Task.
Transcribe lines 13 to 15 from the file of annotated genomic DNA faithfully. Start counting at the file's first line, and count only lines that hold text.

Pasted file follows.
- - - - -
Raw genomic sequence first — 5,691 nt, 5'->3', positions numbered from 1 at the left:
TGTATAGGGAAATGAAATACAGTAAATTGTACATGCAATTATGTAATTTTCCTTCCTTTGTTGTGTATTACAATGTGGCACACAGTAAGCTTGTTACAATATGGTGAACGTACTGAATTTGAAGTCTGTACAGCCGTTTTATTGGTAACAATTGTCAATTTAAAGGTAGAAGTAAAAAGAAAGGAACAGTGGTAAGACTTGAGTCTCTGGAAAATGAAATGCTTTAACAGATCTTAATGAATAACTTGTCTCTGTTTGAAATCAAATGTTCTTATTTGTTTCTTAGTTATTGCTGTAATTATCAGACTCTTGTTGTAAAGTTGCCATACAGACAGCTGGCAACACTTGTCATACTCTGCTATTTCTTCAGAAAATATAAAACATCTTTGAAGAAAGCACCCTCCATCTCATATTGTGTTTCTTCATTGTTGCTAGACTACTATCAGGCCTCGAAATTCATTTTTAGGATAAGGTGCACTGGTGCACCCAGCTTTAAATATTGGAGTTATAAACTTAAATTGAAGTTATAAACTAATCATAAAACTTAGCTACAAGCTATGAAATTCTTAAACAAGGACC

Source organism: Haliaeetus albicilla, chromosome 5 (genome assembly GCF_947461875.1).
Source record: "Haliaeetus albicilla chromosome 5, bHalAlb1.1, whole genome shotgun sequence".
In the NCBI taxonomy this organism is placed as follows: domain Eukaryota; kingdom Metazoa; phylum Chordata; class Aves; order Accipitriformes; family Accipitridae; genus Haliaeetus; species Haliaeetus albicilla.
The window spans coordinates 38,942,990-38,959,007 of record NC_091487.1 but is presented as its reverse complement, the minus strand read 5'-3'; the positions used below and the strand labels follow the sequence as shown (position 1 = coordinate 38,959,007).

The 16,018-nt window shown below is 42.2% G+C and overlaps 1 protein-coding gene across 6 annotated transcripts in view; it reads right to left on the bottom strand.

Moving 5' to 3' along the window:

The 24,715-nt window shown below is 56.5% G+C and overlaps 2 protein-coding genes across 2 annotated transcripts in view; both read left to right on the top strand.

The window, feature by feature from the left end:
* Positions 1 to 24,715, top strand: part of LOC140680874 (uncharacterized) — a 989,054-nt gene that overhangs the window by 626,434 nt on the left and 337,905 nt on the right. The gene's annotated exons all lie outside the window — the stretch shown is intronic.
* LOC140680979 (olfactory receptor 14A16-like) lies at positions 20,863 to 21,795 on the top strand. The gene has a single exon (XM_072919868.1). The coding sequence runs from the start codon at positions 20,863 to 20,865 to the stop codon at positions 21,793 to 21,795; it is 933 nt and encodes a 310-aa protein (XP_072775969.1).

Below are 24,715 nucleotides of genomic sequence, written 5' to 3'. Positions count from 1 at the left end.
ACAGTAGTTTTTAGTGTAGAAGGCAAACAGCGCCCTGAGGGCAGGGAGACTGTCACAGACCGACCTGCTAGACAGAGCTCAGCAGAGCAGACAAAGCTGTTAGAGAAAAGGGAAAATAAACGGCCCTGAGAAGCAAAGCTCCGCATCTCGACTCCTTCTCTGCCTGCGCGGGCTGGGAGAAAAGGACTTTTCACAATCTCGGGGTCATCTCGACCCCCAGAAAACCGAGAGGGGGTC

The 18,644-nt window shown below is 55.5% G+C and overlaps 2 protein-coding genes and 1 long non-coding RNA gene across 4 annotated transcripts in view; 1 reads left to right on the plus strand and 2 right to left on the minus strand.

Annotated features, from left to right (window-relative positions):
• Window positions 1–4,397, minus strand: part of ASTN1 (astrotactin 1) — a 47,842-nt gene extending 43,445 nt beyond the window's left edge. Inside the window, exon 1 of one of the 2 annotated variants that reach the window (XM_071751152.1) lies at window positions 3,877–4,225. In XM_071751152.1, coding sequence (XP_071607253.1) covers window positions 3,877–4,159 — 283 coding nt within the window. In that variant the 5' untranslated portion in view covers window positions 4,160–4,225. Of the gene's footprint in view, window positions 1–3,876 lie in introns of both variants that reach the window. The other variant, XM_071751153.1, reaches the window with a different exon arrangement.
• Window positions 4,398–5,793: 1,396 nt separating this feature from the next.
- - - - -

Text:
Below are 24,715 nucleotides of genomic sequence, written 5' to 3'. Positions count from 1 at the left end.
ACAGTAGTTTTTAGTGTAGAAGGCAAACAGCGCCCTGAGGGCAGGGAGACTGTCACAGACCGACCTGCTAGACAGAGCTCAGCAGAGCAGACAAAGCTGTTAGAGAAAAGGGAAAATAAACGGCCCTGAGAAGCAAAGCTCCGCATCTCGACTCCTTCTCTGCCTGCGCGGGCTGGGAGAAAAGGACTTTTCACAATCTCGGGGTCATCTCGACCCCCAGAAAACCGAGAGGGGGTC

The 18,644-nt window shown below is 55.5% G+C and overlaps 2 protein-coding genes and 1 long non-coding RNA gene across 4 annotated transcripts in view; 1 reads left to right on the plus strand and 2 right to left on the minus strand.